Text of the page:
I am a feminist. I am raising my daughter to be a feminist.
For some, feminism is about choices. The choice to work or stay home. The choice to have kids or remain child free. The choice to wear red lipstick or lip balm. The choice to pursue any hobby or career and not be discouraged or hindered because you are not a man.
For me feminism is about choice, but it is also about empowerment. It’s about becoming a full person in every way and not being sidetracked spending time, money and energy trying to meet standards imposed on me strictly because I am a woman. As part of our empowerment I strongly believe that we should not bow to pressure that would have us spend excessive amounts of energy, money and time on our hair, nails, makeup, tan, and weight loss programs.
I was raised in Texas, by a mother who believed strongly in “packaging”. I spent my teens, twenties and about half of my thirties passionately focused on said “packaging.” Yes – I had long, bleach-blond hair and fake nails. I dieted constantly. I wore heels and miniskirts. I tanned (sun, tanning bed, lotion – you name it).
Those fifteen years of “packaging” were a complete waste of time as it only attracted superficial, dishonest, easily distracted, insincere men.
In my late thirties I had an awakening of sorts. Because of all the time, money and energy I recognize as wasted, I want to raise my daughter not to fritter away so much of her life on those things and focus instead on the things that are more permanent and contribute in a real way to her self-esteem and her ability to build genuine relationships with genuine people.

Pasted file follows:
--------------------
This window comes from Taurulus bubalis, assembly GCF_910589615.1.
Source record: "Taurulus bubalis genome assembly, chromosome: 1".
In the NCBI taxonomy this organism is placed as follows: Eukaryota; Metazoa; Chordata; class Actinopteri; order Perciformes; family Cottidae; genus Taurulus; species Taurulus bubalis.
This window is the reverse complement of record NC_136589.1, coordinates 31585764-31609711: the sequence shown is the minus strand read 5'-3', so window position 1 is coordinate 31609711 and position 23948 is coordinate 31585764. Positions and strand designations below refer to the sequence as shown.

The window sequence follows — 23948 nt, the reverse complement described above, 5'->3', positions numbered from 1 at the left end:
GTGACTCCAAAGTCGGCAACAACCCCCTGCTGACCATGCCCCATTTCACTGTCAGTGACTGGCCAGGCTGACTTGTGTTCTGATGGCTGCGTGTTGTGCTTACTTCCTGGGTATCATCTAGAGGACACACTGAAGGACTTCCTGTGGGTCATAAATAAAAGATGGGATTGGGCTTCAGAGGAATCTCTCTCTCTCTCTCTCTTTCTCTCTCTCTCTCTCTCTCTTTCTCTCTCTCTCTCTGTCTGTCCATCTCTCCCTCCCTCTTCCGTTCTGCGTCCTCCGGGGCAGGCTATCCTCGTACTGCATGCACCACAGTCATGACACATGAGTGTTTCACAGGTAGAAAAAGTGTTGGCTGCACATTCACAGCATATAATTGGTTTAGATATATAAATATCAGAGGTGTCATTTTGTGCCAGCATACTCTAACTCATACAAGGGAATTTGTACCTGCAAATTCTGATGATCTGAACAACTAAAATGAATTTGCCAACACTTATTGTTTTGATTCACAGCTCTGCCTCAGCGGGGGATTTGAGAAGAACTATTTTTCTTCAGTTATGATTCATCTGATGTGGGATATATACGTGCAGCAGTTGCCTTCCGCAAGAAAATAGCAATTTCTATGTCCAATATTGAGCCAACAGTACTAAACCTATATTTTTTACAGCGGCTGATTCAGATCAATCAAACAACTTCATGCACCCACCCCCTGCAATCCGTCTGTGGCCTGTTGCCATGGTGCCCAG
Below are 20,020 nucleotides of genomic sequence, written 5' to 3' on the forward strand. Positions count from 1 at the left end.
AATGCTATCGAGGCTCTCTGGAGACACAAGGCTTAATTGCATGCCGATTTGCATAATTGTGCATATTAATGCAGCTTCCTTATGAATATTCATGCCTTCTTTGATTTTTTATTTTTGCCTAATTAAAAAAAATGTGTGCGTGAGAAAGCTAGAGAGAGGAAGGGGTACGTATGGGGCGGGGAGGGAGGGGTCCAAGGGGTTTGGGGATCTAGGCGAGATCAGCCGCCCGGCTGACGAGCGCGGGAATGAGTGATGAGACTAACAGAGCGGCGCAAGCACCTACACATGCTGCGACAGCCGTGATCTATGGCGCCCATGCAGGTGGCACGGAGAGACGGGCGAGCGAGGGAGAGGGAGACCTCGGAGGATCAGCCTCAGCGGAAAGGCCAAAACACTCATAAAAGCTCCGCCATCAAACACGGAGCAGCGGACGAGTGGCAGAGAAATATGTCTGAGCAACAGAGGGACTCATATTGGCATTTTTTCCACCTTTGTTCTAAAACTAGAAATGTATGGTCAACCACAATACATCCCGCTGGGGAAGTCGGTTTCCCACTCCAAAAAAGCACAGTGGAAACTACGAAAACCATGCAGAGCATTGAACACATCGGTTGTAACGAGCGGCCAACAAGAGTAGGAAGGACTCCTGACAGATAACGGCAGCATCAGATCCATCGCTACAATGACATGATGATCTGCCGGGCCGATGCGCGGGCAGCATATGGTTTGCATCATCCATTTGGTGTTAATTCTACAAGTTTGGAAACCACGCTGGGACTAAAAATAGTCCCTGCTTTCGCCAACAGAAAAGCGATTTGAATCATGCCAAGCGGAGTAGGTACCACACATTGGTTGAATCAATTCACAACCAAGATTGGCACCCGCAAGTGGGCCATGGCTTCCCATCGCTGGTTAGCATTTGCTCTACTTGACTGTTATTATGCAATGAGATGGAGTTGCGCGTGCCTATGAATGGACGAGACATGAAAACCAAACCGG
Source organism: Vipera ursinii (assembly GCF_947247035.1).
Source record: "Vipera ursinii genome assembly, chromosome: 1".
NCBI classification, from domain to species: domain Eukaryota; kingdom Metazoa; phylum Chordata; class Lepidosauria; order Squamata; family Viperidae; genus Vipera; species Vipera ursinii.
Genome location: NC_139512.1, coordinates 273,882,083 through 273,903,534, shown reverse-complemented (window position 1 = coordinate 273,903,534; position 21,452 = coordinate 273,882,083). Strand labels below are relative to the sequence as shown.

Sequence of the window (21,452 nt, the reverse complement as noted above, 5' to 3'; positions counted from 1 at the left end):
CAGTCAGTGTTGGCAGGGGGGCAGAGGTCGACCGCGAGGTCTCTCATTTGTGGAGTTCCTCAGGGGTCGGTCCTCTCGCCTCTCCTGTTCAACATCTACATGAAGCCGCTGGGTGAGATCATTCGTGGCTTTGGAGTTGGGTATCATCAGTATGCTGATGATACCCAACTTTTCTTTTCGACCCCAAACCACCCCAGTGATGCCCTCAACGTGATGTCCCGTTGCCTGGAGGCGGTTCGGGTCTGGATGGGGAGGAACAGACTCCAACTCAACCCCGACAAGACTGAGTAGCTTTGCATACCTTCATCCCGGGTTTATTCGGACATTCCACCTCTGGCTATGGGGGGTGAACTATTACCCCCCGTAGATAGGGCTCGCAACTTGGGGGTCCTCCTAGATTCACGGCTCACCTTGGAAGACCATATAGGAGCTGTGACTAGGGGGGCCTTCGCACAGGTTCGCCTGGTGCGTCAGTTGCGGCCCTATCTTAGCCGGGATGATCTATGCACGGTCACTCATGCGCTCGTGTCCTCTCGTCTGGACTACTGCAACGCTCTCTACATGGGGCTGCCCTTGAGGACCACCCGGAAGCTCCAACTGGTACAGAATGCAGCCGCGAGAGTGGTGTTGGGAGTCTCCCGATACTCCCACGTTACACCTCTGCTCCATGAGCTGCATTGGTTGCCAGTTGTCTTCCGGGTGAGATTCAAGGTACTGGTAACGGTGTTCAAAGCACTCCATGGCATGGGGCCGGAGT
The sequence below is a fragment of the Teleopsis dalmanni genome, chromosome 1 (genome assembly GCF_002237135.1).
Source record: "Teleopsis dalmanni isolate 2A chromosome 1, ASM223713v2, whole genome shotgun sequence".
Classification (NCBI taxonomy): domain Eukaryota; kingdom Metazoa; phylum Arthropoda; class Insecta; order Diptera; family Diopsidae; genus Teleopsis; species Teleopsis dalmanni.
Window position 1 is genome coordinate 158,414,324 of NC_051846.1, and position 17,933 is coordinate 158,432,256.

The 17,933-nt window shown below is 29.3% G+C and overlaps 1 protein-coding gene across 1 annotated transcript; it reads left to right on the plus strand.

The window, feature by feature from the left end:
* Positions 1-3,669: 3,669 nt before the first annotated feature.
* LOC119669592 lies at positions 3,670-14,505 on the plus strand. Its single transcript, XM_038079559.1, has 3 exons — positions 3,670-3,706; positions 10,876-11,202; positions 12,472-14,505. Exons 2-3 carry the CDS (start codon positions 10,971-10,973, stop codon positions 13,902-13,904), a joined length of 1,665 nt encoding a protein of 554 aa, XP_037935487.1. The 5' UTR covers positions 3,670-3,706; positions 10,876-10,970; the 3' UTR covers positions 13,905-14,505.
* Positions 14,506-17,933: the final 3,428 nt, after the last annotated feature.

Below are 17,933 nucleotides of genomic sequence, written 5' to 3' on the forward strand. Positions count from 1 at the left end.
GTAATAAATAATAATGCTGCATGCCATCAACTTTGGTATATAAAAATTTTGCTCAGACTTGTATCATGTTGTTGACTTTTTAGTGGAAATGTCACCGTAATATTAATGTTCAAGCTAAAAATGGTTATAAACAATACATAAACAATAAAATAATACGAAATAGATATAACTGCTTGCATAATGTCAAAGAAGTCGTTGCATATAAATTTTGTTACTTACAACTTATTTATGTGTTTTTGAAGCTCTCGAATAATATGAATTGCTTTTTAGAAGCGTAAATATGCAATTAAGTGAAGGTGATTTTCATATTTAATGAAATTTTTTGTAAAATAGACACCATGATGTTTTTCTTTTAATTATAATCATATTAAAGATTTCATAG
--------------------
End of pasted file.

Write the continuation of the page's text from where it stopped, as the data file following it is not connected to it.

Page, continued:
That means I want her to avoid all the “packaging” efforts that are exhausting to maintain and serve no other purpose than to impress all the wrong men.
Those things are the whalebone corsets and foot bindings of the modern era.
A lot of women who consider themselves feminists would disagree with me on this. They love getting manicures they tell me. They like wearing heels. Push up bras and Spanx make them feel sexy.
I think they have a degree of delusion. I secretly judge them a little. But I am not about to try to change their mind.
But of course the one person’s mind I do try to influence is that of my daughter. I’d rather she have great skin than great skill at putting on makeup. I’d rather her feet never ache in her entire life because of a pair of shoes that someone convinced her “look sexy.” I’d rather she keep her nails short and clean for piano, basketball and martial arts.
I want her to be fit and strong — not tan and skinny. I want her to think of her boobs as a nuisance to be tolerated until she gives birth, when they will miraculously become little milk machines that nurture her children. Months later I want her to think of them once again as a nuisance to be tolerated, if with a small bit of nostalgia for the bonding that took place upon them.
[As has been pointed out to me, some women actually enjoy their nipples quite a bit. I never have, so for me the whole area is a waste of space, but for those who enjoy yours on a regular basis, more power to you.]
I know, I’m pretty far out there in my particular brand of feminism. Sometimes I grow out my underarm hair as a way of saying F-You to anyone who thinks it’s gross and unacceptable. Men have a choice whether they shave their underarms. We should too.
So how did someone like me, all super-opinionated-super-feminist, decide that I would build my daughter a barbie collection of insane proportion and thereby encourage her to play barbies nearly every day of her life for the next ten years?